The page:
• Orange: Countries with shich Spain does not have a double taxation agreement.
  • Red: Spain.

 

Deductions for international double taxation

If the foreign researcher residing in Spain is required to pay IRPF tax and has had income (yields or capital gains) outside of Spain, an international double taxation deduction may be applied to keep the income earned abroad from being subject to the IRPF in Spain and to a similar tax abroad. 

 

Special plan for researchers (taxpaying) with residency in other European Union Member States

Investigadores del IEO

Researchers at the Spanish Institute of Oceanography, IEO.

Public Research Organisation

Foreign researchers who are IRNR taxpayers and certify their residency in another EU country, except countries and territories officially enshrined in legislation as tax havens, when at least 75% of their income for the tax period is the sum of employment earnings and economic activities during that period in Spain (and IRNR taxes have actually been paid on those earnings), may apply for a special plan so that their taxes in Spain are calculated according to the IRPF rules without losing their IRNR taxpayer status.

 

Tax-exempt grants:

a) IRPF taxpayers

If the researcher is an IRPF taxpayer, the grant is considered employment income and is subject to the IRPF. However, pursuant to relevant legislation[1], the following grants are exempt from tax:

  • State grants
  • Grants awarded by certain not-for-profit bodies[2] in order to undertake regulated studies in Spain or abroad, at all levels and degrees of the educational system. The amount that is exempt will cover the costs of matriculation, or amounts paid for an equivalent concept in order to take the course, and insurance for bodily injuries and medical care the grant holder – and, when applicable, his/her spouse or children – should require, provided they do not have Social Security cover.

Public grants and those given by not-for-profit entities for research included in the provisions of Royal Degree 63/2006, dated 27 January, which approves the Statute of Research Personnel in Training, as well as those given by entities whose purpose is research to civil servants and other employees of Public Administrations and to university teaching and research staff, are also exempt. Under no circumstances will amounts received under a work contract be considered grants.

[1] Law 35/2006 of 28th November on Personal Income Tax (BOE no. 285 of 29th November 2006), in force since 1st January 2007
[2] These are governed by the special regulated regime in Title II of Law 49/2002 of 23rd December on the tax regime for not-for-profit bodies and tax incentives for sponsorship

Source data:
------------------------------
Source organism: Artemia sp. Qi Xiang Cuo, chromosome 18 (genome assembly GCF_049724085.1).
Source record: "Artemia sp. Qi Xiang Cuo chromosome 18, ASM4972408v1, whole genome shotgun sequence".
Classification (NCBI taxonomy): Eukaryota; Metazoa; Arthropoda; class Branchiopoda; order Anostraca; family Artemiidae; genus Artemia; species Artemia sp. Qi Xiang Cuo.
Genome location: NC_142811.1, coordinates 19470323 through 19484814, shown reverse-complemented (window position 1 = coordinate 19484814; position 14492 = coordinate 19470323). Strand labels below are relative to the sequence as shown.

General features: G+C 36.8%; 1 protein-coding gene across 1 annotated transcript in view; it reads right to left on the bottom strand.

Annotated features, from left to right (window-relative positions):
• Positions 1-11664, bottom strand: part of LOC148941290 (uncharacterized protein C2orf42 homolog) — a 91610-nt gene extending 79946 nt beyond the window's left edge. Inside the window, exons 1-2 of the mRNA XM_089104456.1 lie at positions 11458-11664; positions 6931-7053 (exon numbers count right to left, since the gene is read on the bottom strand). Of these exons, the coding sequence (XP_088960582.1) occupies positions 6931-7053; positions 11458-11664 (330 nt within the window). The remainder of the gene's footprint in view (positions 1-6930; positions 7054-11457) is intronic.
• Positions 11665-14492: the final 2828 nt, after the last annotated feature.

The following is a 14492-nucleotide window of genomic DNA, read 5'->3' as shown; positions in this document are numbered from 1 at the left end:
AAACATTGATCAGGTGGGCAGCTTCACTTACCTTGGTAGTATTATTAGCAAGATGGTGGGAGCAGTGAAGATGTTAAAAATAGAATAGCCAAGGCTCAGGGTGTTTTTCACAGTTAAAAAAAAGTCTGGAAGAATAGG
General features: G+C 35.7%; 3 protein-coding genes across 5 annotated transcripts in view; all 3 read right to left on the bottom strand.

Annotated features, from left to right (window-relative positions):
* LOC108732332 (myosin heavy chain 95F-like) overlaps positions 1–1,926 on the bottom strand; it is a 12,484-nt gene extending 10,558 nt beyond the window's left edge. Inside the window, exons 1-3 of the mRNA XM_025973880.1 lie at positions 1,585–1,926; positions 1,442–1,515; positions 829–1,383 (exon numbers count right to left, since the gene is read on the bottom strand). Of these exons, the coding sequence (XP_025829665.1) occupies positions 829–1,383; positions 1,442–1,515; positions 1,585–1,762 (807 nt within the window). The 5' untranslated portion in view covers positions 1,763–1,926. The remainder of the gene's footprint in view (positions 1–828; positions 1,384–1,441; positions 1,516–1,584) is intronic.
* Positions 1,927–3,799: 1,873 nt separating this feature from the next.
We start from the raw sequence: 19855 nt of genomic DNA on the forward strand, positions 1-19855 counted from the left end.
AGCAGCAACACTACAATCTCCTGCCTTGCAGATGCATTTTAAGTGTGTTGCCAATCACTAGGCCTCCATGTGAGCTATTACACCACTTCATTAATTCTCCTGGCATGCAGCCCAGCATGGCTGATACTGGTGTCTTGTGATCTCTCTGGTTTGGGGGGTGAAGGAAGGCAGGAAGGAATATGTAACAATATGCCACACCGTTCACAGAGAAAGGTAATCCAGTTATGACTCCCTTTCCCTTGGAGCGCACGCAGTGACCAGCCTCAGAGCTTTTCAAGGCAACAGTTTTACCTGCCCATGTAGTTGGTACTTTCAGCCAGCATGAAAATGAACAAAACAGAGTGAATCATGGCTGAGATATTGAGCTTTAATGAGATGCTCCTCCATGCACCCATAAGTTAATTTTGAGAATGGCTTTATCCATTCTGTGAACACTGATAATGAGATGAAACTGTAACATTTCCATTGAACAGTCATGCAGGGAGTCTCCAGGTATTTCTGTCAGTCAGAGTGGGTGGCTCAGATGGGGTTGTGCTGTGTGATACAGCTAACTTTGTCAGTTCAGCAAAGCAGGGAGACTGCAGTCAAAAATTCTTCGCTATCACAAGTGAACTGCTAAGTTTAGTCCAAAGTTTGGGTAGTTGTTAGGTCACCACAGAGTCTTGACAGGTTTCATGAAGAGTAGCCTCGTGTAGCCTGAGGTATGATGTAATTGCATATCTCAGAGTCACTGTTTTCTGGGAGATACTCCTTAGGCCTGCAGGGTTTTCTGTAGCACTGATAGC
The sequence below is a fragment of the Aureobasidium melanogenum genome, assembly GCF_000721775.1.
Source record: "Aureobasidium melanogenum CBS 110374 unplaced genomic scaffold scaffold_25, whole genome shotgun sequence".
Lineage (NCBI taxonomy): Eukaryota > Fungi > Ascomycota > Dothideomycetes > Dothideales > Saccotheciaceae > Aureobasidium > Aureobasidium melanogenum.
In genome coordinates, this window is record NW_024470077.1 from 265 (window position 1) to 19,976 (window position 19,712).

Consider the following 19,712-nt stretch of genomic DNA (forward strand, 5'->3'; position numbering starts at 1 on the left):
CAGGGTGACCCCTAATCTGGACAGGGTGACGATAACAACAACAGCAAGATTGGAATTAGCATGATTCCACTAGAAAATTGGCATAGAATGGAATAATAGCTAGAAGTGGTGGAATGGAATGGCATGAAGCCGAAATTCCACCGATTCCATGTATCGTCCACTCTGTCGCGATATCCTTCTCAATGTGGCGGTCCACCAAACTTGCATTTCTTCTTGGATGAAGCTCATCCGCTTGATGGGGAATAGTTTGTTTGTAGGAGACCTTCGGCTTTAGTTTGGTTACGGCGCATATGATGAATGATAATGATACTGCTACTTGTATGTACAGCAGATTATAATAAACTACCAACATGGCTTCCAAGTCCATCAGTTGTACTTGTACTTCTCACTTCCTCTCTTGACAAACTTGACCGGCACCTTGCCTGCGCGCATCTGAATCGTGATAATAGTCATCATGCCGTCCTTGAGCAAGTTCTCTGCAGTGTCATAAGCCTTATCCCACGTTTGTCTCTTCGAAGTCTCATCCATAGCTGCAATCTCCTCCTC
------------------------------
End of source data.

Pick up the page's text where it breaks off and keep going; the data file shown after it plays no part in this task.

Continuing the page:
b) IRNR taxpayers

However, if the researcher is an IRNR taxpayer, the grants are considered to be income from work earned in Spain and are therefore subject to the IRNR tax. This is the case providing that this income is the result of personal activity carried out on Spanish soil or public payments received from the Spanish Government, unless work is performed entirely abroad and the income is subject to personal taxation in another country.

Although the grants are subject to IRNR, they may be exempt (according to IRNR regulations), in the following cases:

▪       Grants that are exempt pursuant to IRPF regulations.

▪       Grants and other amounts received by individuals, paid by Public Administrations by virtue of international agreements for cultural, educational and scientific cooperation or by virtue of the annual international cooperation plan drafted by the Council of Ministers.

Value Added Tax (VAT)

Value Added Tax (VAT, or IVA in Spanish) is an indirect consumer tax levied on three types of transactions: delivery of goods and provision of business or professional services, intra-community acquisition of goods and imports. The tax is applied to the end consumer and not the business owners and professionals, who are responsible for collecting the tax from their clients and depositing it in the Public Treasury with declarations submitted to the Agencia Tributaria (Spanish Inland Revenue).

In the first case, VAT is paid when acquiring any product or service.

In the second case, VAT is applied to the entry of goods (excluding personal belongings) from one EU Member State to another. In the third case, it is applied when goods are imported from other countries.

There are three VAT rates[3]: general (21%), reduced (10%) and super-reduced (4%); the latter is applied to basic or primary need products. For more specific information on the goods and services included in each category, visit the FAQ section (INFORMA) of the Agencia Tributaria website, http://www.agenciatributaria.es.

[3] The figures shown have been in force since 1st September 2012.

Special taxes

Special taxes are applied to the consumption of very specific goods: hydrocarbons (oil derivatives), coal, alcoholic beverages and tobacco. This category also includes the Special Tax on Certain Modes of Transport, which applies to vehicle registration. Remember that all vehicles (cars, motorcycles, etc.), both new and second-hand, to be used by Spanish residents must be registered in Spain.

  • Local taxes

The taxes described above apply at the national level. However, there are also certain local taxes that are managed entirely by the municipal governments. The most significant are:

  • Property tax

Applied to the value of real estate property (houses, flats, apartments, etc.) and paid by the owners or property rights holders.

  • Motor vehicle tax

Replaces the former Traffic Tax. It applies to all motor vehicles used on public streets.

IGME

Headquarters of the Spanish Geology and Mining Institute, IGME.

Public Research Organisatio